Johannesburg - Mining magnate Daphne Mashile-Nkosi has condemned the behaviour of protesting workers at Charlotte Maxeke Academic Hospital in Joburg.
Speaking to The Star at the launch of a multi-million-rand facility to aid people suffering from haemophagocytic lymphohistiocytosis (HLH) at Chris Hani Baragwanath Academic Hospital on Friday, Mashile-Nkosi said it was irresponsible of workers to neglect sick patients.
“I condemn it (the protest) in the strongest terms. People have a right to health care. People are sick and have a right that is entrenched in our constitution. Let us be responsible citizens of this country. I am class of 76, not in my name. In a country poor like ours, we destroy infrastructure and we expect budget next year when that budget will go back and replace that infrastructure. We have infrastructure that is paid by taxpayers. We can’t continue like this,” said Mashile-Nkosi.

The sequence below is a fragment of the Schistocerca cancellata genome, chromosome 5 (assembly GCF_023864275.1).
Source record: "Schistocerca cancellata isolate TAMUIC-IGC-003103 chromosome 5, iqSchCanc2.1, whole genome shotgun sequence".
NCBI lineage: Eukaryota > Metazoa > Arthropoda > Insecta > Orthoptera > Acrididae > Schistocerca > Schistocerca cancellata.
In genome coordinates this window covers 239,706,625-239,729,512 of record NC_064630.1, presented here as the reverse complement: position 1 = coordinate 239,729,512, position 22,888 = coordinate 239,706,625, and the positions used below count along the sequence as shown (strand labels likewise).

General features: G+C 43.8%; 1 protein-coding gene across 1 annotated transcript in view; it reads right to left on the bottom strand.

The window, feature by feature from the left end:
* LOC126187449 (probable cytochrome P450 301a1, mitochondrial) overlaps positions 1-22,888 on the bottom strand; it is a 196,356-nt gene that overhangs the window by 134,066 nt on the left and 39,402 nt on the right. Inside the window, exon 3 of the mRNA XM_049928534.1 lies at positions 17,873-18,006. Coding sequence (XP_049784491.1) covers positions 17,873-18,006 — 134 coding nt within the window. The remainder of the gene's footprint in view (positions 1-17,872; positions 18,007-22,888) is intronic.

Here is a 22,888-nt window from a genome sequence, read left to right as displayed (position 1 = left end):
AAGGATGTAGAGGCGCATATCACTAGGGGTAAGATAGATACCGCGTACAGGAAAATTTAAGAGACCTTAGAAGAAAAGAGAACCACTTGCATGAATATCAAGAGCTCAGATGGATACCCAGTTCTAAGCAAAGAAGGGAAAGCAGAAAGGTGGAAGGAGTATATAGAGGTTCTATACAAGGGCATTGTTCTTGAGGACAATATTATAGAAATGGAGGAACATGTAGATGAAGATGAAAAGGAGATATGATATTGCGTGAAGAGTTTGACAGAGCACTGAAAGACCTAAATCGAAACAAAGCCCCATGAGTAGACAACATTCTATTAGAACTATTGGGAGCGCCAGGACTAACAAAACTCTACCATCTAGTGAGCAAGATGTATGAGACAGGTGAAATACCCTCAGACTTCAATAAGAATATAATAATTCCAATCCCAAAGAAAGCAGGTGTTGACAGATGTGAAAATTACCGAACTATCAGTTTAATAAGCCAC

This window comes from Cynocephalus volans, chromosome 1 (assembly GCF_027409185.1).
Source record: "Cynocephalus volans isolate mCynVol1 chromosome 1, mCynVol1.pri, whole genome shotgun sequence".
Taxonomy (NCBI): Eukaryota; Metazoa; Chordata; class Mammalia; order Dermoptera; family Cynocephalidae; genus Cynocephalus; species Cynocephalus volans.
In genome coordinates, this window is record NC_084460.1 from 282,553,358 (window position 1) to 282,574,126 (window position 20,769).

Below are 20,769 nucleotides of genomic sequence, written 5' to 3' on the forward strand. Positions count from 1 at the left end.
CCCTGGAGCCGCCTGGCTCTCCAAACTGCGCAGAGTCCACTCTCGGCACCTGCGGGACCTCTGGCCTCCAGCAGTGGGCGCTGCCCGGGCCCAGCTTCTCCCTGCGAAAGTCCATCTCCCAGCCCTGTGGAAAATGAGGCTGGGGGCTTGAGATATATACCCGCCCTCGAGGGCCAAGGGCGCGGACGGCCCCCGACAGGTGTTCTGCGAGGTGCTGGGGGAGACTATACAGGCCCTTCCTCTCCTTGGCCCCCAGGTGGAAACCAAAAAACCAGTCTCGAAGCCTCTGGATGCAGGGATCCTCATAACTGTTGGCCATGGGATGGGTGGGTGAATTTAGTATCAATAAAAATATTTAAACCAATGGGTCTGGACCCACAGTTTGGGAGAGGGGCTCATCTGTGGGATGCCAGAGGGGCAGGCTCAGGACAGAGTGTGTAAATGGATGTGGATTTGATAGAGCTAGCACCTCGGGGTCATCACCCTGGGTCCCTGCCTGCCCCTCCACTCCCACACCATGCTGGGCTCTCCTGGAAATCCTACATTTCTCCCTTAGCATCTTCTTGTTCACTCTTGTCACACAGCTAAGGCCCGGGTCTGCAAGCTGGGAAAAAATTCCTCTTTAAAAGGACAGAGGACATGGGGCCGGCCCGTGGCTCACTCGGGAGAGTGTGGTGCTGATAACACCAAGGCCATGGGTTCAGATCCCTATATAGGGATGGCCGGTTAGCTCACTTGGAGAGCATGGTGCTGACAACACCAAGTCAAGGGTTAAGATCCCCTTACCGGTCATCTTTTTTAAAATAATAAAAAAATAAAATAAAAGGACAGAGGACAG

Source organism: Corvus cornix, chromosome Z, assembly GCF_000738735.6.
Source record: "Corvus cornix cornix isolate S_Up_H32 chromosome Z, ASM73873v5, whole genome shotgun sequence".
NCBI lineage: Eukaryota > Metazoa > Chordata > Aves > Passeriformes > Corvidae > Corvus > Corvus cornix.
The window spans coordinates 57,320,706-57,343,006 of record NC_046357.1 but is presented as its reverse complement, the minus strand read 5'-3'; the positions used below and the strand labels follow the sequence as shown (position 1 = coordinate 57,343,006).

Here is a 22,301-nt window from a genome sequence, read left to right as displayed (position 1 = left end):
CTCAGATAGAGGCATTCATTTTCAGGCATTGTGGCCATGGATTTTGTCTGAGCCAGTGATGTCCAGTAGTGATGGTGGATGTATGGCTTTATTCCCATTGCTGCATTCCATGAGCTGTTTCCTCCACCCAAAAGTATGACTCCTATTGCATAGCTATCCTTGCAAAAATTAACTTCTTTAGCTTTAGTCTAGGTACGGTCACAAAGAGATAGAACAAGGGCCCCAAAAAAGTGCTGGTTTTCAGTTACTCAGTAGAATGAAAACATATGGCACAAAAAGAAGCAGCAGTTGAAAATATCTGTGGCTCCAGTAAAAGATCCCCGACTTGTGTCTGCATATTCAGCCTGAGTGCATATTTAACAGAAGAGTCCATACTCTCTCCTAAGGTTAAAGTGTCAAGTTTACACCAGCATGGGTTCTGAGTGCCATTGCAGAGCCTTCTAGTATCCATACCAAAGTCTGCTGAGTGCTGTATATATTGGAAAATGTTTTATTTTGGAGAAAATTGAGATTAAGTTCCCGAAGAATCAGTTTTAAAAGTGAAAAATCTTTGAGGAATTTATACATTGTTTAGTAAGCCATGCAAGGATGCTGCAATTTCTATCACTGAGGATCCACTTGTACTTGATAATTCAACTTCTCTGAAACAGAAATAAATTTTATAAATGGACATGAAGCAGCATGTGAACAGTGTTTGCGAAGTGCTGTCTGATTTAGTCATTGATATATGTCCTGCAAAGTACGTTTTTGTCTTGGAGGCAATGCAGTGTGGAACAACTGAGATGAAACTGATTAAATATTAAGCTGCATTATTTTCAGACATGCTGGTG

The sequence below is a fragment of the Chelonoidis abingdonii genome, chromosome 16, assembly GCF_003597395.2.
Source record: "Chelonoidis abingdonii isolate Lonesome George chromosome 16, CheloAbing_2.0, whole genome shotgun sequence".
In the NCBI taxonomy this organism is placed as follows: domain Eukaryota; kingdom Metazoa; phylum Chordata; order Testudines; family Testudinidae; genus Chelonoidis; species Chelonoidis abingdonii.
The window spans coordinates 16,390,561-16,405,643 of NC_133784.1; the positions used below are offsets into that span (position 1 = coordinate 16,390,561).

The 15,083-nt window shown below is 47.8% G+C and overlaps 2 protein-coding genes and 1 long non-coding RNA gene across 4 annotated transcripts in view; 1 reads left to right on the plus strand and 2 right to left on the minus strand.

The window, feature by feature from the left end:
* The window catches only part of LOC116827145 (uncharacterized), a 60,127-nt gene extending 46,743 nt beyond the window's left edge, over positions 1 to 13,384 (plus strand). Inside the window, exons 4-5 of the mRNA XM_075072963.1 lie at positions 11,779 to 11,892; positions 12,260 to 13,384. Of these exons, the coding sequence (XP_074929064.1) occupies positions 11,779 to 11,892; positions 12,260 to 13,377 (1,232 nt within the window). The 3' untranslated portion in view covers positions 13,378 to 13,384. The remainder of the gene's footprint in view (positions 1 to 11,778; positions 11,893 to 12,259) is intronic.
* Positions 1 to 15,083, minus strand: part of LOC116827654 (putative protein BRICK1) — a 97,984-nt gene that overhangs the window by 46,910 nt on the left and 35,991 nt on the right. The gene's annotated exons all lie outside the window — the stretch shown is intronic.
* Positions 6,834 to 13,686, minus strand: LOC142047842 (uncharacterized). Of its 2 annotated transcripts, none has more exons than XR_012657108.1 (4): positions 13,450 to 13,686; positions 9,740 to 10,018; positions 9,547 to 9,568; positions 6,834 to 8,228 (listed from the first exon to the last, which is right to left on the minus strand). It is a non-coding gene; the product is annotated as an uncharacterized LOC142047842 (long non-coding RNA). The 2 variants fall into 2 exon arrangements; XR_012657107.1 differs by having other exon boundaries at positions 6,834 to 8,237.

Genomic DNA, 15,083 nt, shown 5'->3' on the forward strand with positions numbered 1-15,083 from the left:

The lives of patients at the hospital were put in extreme danger when protesting workers damaged equipment, trashed a theatre, shut down the pharmacy and went as far as assaulting a doctor.
On Thursday, Health Minister Dr Aaron Motsoaledi called protesting workers “hooligans who put the lives of patients at risk”.
“This was a sheer act of hooliganism. I really believe that some people must be arrested. No matter how justifiable your grievance, you don’t do that to sick people,” said Motsoaledi.
Mashile-Nkosi’s daughter Zakithi Zaza Nkosi died from HLH on November 26, 2016. The Stanley and Daphne Nkosi Foundation decided to launch the R51 million project at Baragwanath Hospital in honour of the late Nkosi.
The launch was attended by Minister of Social Development Susan Shabangu, Minister in the Presidency for the National Planning Commission for Policy and Evaluation Nkosazana Dlamini-Zuma and other government dignitaries.